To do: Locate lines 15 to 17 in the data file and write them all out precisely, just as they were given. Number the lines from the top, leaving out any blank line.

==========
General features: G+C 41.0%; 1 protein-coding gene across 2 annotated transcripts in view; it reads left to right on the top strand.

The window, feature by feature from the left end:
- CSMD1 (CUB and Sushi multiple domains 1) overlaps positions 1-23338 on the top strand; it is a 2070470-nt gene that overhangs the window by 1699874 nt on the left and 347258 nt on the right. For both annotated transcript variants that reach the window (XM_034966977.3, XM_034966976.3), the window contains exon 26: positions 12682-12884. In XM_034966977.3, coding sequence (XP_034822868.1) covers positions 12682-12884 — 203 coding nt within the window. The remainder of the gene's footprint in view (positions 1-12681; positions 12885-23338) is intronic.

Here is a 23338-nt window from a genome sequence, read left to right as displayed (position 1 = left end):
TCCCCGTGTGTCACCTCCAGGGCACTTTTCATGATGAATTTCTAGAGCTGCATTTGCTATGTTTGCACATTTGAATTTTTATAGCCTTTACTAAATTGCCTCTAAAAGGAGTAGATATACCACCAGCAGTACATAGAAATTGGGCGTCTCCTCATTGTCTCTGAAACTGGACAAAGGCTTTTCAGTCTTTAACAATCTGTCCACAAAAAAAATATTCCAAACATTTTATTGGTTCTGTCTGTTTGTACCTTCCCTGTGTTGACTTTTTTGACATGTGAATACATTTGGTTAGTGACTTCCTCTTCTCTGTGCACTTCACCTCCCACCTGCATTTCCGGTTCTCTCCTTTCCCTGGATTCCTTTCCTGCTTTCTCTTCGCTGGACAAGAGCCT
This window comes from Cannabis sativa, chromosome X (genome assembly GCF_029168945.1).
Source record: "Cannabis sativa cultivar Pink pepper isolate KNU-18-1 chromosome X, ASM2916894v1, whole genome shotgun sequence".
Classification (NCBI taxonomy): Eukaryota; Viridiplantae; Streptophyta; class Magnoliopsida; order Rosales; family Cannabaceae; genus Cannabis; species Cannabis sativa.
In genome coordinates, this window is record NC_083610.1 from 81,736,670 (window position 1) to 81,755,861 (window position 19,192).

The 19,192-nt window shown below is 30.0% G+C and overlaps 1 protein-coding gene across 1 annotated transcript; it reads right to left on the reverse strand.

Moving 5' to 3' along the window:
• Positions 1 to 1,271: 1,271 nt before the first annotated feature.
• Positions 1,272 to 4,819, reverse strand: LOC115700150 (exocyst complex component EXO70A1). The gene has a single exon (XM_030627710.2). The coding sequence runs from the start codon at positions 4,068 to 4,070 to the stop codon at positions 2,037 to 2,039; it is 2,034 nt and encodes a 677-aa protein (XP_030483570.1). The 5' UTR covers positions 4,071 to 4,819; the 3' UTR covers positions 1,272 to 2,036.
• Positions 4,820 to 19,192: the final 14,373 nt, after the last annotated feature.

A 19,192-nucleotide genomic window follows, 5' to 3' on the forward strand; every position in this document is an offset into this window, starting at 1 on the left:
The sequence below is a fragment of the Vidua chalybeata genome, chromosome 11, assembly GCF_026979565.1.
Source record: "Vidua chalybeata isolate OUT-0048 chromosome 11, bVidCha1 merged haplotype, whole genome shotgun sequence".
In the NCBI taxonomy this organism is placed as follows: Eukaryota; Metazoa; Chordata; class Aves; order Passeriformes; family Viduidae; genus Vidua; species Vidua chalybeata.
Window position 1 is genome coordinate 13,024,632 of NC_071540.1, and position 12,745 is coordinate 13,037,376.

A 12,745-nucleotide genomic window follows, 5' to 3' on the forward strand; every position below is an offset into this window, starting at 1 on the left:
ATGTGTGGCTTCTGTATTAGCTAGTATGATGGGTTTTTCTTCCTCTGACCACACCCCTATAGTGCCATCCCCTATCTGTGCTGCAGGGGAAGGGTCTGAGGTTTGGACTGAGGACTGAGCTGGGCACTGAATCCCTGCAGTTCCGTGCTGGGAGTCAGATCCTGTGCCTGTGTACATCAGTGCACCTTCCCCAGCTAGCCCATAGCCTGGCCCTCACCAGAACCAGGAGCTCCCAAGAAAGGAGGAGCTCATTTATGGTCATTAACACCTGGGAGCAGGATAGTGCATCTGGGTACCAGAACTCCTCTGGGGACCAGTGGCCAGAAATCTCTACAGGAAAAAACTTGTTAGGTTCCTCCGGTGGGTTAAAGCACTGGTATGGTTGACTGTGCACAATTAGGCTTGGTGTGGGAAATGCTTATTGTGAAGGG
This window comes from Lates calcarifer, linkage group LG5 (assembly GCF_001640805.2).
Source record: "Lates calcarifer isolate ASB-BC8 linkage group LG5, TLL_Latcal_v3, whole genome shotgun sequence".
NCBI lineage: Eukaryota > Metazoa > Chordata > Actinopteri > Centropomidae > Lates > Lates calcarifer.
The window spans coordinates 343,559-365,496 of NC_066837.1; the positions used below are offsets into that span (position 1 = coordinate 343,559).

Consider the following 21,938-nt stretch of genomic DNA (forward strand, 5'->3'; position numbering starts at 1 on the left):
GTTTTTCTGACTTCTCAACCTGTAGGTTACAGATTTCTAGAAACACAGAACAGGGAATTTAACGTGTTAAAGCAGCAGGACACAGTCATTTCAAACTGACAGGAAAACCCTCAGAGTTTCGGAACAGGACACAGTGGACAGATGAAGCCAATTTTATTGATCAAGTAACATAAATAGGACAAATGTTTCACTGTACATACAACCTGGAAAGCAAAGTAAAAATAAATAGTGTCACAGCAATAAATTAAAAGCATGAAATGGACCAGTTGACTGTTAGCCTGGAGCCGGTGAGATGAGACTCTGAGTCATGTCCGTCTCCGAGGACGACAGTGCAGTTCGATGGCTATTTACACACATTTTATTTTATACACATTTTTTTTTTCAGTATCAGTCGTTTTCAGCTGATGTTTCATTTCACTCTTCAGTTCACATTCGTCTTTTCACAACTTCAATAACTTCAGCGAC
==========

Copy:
A 19,192-nucleotide genomic window follows, 5' to 3' on the forward strand; every position in this document is an offset into this window, starting at 1 on the left:
The sequence below is a fragment of the Vidua chalybeata genome, chromosome 11, assembly GCF_026979565.1.
Source record: "Vidua chalybeata isolate OUT-0048 chromosome 11, bVidCha1 merged haplotype, whole genome shotgun sequence".